Sunday, November 09, 2008

Washington Post: For Amateur Swimmers, the Cost Of Success Doesn't Suit Everyone!

Dan sent us this and I suspect it was something we all knew inside but never said out loud.

Amy Shipley of the Washington Post breaks down the economic hardships of speedsuit costs for families, high schools and colleges: "...The suits even are appearing at the youth and high school levels, coaches and parents say. Many of the top competitors at the recent state high school championships in Arizona wore Speedo's LZR Racer, the model worn by Phelps during the Olympics. Jon Rogers, the aquatics director for Georgetown Prep and owner of the Aqua Hoya Swim Club, speculated that about half of the region's high school swimmers would show up to end-of-season championships in January and February wearing some version of the LZR, which retails for as much as $550.

"Financially, some families can't afford it," Rogers said. "It's going to become a big issue. ..." [Link]

FINA is approving suits while the NCAA and USA Swimming have major economic class considerations. I am sure national governing bodies in Europe, Australia, the Americas and Asia have similar complaints too. It seems like FINA is so far removed from these national governing bodies at large that it appears that they simply do not talk to each other whatsoever regarding the problems they face regionally.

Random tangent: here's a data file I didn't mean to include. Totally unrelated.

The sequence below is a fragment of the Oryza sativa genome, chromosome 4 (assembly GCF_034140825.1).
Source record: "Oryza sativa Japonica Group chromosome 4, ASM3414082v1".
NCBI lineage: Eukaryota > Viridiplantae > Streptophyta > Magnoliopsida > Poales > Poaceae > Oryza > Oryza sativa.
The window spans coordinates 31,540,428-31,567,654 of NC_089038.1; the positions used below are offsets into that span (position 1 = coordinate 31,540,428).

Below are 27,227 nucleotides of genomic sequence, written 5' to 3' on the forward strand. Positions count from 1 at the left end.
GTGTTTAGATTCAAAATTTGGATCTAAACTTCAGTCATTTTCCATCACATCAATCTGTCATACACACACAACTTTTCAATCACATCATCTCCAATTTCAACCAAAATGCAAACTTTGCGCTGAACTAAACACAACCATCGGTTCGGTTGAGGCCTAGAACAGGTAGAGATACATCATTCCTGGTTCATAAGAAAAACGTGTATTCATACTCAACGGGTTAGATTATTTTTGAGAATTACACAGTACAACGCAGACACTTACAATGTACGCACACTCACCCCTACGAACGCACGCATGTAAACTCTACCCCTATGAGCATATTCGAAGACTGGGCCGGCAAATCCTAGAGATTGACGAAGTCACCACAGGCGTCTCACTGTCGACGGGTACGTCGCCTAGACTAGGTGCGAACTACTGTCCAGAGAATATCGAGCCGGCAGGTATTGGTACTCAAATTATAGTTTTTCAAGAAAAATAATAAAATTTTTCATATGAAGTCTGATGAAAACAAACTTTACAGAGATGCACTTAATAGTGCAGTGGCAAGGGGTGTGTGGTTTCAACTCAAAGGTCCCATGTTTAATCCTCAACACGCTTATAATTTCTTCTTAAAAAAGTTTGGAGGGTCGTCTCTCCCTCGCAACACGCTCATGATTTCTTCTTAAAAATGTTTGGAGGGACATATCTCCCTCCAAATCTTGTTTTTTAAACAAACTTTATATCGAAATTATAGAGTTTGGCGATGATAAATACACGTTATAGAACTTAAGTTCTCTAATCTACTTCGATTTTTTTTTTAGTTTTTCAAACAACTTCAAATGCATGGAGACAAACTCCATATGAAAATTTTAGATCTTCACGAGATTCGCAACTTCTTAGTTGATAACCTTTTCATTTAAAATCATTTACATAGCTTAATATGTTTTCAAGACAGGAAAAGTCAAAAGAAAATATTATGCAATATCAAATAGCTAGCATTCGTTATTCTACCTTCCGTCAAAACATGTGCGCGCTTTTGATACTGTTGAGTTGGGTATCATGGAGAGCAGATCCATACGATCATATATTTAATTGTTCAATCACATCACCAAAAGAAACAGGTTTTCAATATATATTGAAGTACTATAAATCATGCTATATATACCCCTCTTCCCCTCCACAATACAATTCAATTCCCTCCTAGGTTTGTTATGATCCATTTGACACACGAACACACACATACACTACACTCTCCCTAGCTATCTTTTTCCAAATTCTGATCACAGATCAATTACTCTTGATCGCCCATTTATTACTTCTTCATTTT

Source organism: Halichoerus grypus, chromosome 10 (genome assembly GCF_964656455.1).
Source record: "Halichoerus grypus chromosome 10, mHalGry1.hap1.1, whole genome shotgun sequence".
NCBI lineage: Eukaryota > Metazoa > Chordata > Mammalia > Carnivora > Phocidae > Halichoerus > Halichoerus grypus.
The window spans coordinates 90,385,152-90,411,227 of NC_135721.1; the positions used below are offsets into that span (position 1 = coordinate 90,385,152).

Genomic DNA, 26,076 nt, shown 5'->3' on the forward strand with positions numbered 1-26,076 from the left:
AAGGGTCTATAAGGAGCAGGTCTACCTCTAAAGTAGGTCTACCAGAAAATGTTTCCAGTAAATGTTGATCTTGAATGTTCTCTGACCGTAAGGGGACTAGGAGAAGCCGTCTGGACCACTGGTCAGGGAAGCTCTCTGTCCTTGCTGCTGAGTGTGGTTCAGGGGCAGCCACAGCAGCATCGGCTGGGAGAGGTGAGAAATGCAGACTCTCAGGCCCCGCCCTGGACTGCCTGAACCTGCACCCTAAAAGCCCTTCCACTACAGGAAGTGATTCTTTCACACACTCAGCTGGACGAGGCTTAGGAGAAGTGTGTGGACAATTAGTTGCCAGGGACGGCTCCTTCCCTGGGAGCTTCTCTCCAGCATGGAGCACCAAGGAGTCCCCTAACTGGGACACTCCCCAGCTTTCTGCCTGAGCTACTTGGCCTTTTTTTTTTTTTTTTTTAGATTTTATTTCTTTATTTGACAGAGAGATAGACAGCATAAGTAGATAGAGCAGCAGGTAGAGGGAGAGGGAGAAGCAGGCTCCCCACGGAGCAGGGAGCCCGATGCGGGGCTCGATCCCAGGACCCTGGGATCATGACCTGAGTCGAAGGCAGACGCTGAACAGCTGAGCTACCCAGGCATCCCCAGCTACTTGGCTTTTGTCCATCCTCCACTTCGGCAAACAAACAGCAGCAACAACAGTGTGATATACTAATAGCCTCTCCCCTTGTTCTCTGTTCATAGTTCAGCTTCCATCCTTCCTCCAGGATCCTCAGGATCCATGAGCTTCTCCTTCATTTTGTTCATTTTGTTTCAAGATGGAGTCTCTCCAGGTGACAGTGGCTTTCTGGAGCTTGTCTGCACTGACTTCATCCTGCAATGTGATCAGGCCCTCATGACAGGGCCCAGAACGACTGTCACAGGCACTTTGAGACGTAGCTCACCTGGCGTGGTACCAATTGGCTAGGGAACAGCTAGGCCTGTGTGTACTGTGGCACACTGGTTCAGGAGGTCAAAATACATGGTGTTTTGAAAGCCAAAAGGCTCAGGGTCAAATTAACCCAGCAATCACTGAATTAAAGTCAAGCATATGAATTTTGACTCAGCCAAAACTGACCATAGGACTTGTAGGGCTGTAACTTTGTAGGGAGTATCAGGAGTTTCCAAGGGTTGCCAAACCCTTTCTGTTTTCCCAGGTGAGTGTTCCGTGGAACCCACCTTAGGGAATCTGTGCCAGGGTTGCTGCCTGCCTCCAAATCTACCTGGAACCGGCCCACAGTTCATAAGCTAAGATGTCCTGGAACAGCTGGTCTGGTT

Scott said...

But despite the obvious economic issues associated with the new tech suits both the NCAA and USA Swimming approved them (USA Swimming's ban on 12&U using the suits has loopholes you could drive a truck through, not to mention Speedo doesn't make the suits in childrens sizes ... yet). What's going on with the bodies which are supposed to represent their memberships interests? I think the sport needs a world-wide referendum on whether these suits should be banned and for what age groups.

Merritt Johnson said...

I don't think banning the suits is the answer at all. With more and more companies coming up and getting new high tech suits on the market there is more competition to bring prices down. New tech has development costs, and companies do want to recoup those expenses with the sale of their product, however with more competition they have to set prices accordingly. If more consumers can access these products then the prices will come down faster, since the development expenses are absorbed in less time. Trying to keep the sport of swimming out of the technology game will be a losing battle.

Scott said...

I'd disagree with you on several points Merritt. One, that people are arguing the suits are devices. As such they would have varying effects on an individual's speed depending on the mix of talent and ability each person brings with them. Two, the use of the new technology breaks the link with previous generations much more dramatically than previous improvements in pool technology and suit materials. We could be seeing a decade or more where the faster times are wholly independent of better swimming and instead a function of improved technology. I'd also like to point out limiting the effects could easily be achieved through rule changes such as those presented here. Lastly, while science and technology applied to society's problems can be a great boon - I seriously question their benefits when applied to sports. Even F1 is looking for ways to get out of the financial sinkhole of ever better technology.